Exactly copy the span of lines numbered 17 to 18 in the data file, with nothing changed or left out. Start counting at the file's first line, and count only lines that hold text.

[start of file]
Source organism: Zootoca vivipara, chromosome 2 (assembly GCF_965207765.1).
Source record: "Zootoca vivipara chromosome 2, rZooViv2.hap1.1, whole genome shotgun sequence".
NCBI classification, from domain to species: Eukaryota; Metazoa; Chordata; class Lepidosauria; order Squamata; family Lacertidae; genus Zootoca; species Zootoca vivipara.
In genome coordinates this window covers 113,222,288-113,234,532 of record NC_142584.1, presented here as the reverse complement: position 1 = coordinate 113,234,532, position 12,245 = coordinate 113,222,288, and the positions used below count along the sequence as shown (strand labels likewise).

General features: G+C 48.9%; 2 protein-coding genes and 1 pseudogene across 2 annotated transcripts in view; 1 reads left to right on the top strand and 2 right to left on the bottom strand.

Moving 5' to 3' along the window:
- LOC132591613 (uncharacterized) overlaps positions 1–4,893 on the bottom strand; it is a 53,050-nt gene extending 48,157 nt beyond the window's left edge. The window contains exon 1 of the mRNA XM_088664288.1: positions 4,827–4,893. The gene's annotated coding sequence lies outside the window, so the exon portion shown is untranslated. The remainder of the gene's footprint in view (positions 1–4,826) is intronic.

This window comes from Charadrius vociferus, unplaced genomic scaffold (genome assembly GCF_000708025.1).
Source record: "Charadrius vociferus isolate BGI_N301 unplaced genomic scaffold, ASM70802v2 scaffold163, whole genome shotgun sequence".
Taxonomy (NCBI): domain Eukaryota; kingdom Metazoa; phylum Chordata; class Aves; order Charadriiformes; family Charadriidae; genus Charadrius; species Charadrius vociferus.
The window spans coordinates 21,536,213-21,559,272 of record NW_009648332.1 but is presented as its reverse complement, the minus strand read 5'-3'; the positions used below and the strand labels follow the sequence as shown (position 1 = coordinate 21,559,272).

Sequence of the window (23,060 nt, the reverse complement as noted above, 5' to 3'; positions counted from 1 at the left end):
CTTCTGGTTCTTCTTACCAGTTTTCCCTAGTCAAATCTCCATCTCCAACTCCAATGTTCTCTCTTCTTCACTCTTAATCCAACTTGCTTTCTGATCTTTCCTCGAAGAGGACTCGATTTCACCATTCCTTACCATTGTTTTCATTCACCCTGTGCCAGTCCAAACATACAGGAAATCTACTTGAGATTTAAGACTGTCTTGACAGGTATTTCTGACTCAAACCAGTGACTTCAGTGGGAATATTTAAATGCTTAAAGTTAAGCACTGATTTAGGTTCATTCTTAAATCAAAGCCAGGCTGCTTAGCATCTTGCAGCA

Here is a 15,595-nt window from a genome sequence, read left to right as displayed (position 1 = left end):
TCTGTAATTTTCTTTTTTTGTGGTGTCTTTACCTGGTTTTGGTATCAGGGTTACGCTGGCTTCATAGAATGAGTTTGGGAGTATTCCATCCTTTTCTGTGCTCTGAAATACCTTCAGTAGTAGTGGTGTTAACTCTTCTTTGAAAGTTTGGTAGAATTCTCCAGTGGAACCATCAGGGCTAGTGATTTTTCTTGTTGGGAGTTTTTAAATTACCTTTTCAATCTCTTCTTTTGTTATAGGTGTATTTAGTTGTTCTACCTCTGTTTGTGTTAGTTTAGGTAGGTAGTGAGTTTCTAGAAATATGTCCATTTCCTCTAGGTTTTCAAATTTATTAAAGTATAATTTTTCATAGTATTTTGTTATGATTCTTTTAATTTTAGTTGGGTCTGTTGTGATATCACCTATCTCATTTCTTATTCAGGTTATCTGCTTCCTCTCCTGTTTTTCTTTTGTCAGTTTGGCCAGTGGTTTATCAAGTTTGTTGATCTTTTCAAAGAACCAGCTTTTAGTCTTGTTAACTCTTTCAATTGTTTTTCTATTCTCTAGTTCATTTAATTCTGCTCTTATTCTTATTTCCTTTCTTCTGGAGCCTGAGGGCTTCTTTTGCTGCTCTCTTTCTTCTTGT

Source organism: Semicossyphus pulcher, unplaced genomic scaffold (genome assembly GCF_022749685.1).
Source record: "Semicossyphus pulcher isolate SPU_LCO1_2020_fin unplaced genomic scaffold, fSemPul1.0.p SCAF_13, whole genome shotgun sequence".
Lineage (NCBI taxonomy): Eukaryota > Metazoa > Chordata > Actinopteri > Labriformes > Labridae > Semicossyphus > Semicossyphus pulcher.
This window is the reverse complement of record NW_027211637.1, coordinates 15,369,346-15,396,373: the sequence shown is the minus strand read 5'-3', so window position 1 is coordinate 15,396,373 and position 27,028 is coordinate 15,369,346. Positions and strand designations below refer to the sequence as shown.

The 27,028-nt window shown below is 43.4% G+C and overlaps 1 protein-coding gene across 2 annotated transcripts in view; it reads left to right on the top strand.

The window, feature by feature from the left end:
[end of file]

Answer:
Source record: "Semicossyphus pulcher isolate SPU_LCO1_2020_fin unplaced genomic scaffold, fSemPul1.0.p SCAF_13, whole genome shotgun sequence".
Lineage (NCBI taxonomy): Eukaryota > Metazoa > Chordata > Actinopteri > Labriformes > Labridae > Semicossyphus > Semicossyphus pulcher.